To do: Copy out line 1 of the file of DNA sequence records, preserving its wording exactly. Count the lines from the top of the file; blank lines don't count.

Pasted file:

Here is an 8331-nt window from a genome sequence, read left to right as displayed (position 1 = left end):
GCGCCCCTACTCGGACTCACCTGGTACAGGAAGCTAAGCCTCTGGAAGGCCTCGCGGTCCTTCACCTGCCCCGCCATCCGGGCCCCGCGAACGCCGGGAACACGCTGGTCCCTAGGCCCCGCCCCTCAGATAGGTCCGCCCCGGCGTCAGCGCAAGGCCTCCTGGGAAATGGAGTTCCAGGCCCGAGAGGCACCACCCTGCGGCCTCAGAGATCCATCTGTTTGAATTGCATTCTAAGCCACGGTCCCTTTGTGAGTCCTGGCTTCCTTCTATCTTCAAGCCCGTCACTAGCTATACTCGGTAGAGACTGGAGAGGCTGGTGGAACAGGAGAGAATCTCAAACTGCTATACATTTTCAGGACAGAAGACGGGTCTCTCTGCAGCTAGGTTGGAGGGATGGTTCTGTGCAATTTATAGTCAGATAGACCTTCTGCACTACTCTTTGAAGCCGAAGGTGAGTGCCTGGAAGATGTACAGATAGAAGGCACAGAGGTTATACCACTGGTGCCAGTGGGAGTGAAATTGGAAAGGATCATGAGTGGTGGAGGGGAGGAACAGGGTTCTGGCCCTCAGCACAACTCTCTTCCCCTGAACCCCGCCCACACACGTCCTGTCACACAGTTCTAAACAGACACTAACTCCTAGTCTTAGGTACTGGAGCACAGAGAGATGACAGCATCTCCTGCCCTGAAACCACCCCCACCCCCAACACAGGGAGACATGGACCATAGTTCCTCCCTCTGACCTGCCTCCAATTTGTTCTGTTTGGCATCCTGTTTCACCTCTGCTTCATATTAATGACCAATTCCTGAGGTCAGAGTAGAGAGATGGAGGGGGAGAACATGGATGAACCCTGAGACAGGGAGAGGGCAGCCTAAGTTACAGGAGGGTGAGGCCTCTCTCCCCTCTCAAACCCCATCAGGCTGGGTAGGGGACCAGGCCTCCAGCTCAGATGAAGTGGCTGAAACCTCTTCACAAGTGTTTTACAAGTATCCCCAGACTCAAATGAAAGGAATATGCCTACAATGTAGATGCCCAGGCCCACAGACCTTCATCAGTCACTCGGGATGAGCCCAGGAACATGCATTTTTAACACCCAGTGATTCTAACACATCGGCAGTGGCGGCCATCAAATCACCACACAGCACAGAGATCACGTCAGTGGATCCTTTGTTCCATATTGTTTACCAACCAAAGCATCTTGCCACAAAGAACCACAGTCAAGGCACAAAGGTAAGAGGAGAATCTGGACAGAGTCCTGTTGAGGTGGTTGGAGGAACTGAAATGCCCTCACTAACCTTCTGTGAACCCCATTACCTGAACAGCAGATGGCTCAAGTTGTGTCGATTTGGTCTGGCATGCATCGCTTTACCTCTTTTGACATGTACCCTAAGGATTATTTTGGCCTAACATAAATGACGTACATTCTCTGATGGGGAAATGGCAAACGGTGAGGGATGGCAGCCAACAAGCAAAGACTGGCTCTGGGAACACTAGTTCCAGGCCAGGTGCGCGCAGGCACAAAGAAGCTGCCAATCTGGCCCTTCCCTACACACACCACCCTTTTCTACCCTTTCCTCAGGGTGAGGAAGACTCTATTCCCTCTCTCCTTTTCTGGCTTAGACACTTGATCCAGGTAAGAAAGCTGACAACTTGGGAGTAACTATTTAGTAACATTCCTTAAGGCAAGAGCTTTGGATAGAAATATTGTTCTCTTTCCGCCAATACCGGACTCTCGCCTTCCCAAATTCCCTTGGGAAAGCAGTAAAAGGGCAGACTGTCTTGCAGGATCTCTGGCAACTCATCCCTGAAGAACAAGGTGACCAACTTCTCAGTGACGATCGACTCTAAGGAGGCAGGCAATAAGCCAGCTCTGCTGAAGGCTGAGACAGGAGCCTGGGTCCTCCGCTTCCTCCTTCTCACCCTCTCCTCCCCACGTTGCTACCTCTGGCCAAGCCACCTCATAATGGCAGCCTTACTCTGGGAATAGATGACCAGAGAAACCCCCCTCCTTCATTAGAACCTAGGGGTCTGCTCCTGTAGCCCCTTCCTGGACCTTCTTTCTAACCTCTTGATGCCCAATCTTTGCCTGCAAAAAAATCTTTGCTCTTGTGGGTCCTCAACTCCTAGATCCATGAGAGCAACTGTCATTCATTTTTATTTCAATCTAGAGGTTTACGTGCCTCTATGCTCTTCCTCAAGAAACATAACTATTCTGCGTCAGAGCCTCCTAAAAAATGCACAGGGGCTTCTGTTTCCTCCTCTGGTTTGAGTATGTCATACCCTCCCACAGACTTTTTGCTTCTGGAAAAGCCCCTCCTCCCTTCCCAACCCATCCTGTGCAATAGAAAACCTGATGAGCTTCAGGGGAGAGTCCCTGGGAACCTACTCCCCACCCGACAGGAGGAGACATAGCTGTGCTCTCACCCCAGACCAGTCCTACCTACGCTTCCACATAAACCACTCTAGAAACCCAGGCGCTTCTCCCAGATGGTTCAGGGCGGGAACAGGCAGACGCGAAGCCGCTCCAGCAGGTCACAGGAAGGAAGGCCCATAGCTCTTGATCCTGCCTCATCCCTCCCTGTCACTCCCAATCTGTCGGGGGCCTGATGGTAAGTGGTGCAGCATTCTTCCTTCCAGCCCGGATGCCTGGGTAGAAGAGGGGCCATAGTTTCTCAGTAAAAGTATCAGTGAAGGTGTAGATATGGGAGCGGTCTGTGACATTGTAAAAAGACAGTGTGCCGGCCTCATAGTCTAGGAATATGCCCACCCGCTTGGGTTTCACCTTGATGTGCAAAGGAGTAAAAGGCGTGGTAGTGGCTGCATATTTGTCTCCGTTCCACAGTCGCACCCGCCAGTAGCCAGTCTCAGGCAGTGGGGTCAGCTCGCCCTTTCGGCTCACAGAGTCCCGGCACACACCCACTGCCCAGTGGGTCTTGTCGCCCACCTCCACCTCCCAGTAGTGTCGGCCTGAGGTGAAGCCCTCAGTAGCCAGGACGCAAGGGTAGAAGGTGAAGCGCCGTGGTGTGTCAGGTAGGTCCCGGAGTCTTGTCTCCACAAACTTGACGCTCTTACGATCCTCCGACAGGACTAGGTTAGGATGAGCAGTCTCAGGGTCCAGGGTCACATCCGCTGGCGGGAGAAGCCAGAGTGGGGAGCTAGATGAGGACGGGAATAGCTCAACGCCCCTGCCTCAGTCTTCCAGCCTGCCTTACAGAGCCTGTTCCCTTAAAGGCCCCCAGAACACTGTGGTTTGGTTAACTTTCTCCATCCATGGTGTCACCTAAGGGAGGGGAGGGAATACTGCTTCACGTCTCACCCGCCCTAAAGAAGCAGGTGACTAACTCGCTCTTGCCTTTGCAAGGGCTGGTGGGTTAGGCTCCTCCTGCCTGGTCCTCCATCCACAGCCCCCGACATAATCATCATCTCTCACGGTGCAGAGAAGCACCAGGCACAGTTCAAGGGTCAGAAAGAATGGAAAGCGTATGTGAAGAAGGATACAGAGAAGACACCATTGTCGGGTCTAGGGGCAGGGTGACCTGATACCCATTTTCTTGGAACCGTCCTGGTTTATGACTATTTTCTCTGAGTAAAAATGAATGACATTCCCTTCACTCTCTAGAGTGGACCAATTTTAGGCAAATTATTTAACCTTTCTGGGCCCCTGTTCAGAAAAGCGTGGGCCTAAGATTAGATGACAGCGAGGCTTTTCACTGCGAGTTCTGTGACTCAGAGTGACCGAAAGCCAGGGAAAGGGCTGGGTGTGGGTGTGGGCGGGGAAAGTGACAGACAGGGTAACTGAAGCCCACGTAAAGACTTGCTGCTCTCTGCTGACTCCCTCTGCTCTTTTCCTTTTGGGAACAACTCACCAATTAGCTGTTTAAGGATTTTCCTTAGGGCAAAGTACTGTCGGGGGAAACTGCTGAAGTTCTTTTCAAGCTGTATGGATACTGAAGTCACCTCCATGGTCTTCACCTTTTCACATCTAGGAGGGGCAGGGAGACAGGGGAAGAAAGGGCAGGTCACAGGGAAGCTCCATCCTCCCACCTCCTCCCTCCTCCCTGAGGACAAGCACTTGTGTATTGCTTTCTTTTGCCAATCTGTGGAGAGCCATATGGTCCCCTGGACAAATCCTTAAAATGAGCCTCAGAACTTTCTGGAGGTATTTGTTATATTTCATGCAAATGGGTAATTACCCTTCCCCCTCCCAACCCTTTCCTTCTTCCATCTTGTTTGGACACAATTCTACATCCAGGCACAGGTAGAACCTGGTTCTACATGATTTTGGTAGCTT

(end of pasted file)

Here is an 8331-nt window from a genome sequence, read left to right as displayed (position 1 = left end):